Most kids today understand the digital world much better than their parents because they’ve grown up surrounded by it. They’re “digital natives.” My young granddaughter rarely gets to hold an iPhone, but when she does, one of two things happens. She either presses the home button (which prompts a confused Siri) or she swipes across the screen. She’s barely one.
While today’s kids may be advanced digitally, they still need parental guidance to grow emotionally. Why does emotional maturity matter? Because emotions are an integral and important aspect of being human. Emotions are indicators of what lies beneath the surface. They’re not meant to be stuffed, ignored, or minimized; they’re meant to be felt, acknowledged, and managed.
A child who learns to feel, express, process, and manage emotions will likely grow up to be a secure, resilient, and confident adult. By contrast, many children learn to stuff emotions, or they may grow up feeling afraid or ashamed of them. Without emotional maturity, they may become adults unable to handle the struggles and disappointments of life. Some will seek out unhealthy coping mechanisms to numb the pain they never processed.
When a child or adult discovers something as powerful as porn, it can quickly become an “escape” from unresolved pain. While food, shopping, unhealthy relationships, drugs, and alcohol can also numb inner pain, porn is especially concerning since it’s so prevalent and available even to children. Also, porn preys on the natural tendency we all have to notice and even be aroused by sexual sights or experiences.
John Fort is a friend of mine. He’s also the author of Honest Talk: A New Perspective on Talking to Your Kids About Sex, which I highly recommend. John says,
Emotions are tightly intertwined with our sexuality. As such, it is ineffective to try to guide our children toward sexual purity without teaching them to understand and effectively resolve their emotions. Without resilience or strength in handling emotions, a child will be unable to make progress in their sexual wholeness…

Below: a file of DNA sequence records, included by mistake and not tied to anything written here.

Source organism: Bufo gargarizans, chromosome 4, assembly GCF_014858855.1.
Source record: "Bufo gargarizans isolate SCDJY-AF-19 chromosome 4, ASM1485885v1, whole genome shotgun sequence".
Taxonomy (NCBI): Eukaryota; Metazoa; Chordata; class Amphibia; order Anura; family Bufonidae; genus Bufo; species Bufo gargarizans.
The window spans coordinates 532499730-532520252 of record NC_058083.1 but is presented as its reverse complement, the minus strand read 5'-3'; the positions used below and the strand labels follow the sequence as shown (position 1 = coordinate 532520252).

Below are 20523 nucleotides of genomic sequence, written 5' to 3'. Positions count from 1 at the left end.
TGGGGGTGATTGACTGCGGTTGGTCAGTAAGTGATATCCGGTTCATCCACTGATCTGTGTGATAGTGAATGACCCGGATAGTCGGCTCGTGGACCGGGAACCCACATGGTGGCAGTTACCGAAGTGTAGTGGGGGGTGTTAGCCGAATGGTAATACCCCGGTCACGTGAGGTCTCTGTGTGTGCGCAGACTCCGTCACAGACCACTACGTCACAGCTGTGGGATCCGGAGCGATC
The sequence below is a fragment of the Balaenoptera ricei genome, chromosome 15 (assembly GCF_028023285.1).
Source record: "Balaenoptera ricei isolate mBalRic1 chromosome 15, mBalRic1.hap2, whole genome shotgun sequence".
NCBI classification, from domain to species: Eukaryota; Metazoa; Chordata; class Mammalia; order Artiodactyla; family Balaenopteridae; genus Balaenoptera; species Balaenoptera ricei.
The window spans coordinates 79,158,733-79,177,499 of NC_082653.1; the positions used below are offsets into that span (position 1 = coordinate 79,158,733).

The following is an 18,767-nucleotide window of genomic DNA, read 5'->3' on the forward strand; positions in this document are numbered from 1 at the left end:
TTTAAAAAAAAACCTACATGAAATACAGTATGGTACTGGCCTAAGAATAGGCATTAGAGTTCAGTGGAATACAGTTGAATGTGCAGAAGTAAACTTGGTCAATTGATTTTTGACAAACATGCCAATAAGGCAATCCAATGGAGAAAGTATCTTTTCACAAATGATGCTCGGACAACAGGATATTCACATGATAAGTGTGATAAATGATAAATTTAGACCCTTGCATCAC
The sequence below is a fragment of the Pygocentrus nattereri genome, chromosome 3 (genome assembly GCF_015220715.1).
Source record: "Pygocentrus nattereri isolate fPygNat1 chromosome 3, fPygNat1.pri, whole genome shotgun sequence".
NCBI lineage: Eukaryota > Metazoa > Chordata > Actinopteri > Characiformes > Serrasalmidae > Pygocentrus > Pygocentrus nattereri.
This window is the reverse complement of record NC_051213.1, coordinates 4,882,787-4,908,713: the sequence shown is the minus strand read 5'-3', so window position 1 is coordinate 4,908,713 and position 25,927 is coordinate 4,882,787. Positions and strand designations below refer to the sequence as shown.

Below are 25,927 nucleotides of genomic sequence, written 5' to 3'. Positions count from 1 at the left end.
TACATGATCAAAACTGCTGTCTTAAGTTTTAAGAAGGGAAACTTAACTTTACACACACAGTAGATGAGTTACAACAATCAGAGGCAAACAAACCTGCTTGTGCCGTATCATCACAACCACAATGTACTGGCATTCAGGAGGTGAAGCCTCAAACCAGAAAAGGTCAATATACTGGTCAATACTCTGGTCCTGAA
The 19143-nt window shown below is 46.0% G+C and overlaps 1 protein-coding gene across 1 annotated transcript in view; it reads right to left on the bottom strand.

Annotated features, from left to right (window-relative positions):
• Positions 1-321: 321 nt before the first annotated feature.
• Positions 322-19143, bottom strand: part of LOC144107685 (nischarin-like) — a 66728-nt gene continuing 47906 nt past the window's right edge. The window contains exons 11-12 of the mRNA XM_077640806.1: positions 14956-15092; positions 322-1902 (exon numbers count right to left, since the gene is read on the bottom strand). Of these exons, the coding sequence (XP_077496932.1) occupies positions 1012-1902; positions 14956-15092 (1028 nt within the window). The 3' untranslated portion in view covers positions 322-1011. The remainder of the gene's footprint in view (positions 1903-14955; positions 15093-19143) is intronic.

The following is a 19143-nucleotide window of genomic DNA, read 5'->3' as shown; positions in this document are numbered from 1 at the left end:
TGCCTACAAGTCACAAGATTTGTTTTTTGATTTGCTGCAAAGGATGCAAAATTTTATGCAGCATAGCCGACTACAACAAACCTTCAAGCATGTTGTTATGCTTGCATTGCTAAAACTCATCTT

There are two primary reasons we need to talk frequently with our children about emotions. The first is that it prepares them to have conversations about sex. The second is that it helps them avoid sexual temptation when they are teenagers.
John goes on to say that sexuality and emotions are very personal. If we help our children learn early to talk about their feelings, they will be more inclined to talk with us later about topics related to sex and sexuality.
John also reveals how emotions that are uncomfortable and unresolved can eventually lead to lustful thoughts, fantasy, or destructive behaviors because unpleasant emotions can essentially make a child want to escape. Once a child discovers a numbing agent like porn or masturbation, he or she can develop a habit of turning to these diversions to avoid dealing with their unpleasant emotions.
Because of the way the brain responds to sexual images or experiences (by releasing the feel-good brain chemical dopamine), a desire to repeat the feeling usually occurs. Over time, addiction to the feelings that porn or masturbation bring about can happen quite naturally in both children and adults. The “emotional native” child will be at an advantage when he or she discovers porn (or other destructive behaviors). This child (or teen) will be more practiced in discussing personal topics and at the same time less inclined to “escape” by way of the destructive behavior.
Order John’s book and learn more about having honest conversations about sex with your kids throughout your parenting years. Trust me, you’ll be glad you did! Honest Talk is for parents of toddlers through teens.
Helping your child become an “emotional native” is one of the greatest gifts you could ever give them. Though it may take some practice on your part, it will be worth the time and energy spent. And along the way you may even find yourself growing in emotional maturity also.
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Founder and CEO, TrueNorth Freedom Project, Atlanta, GA.
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 John Fort, Honest Talk: A New Perspective on Talking to Your Kids About Sex (Garden Ridge, Be Broken Ministries, 2019), 24-25.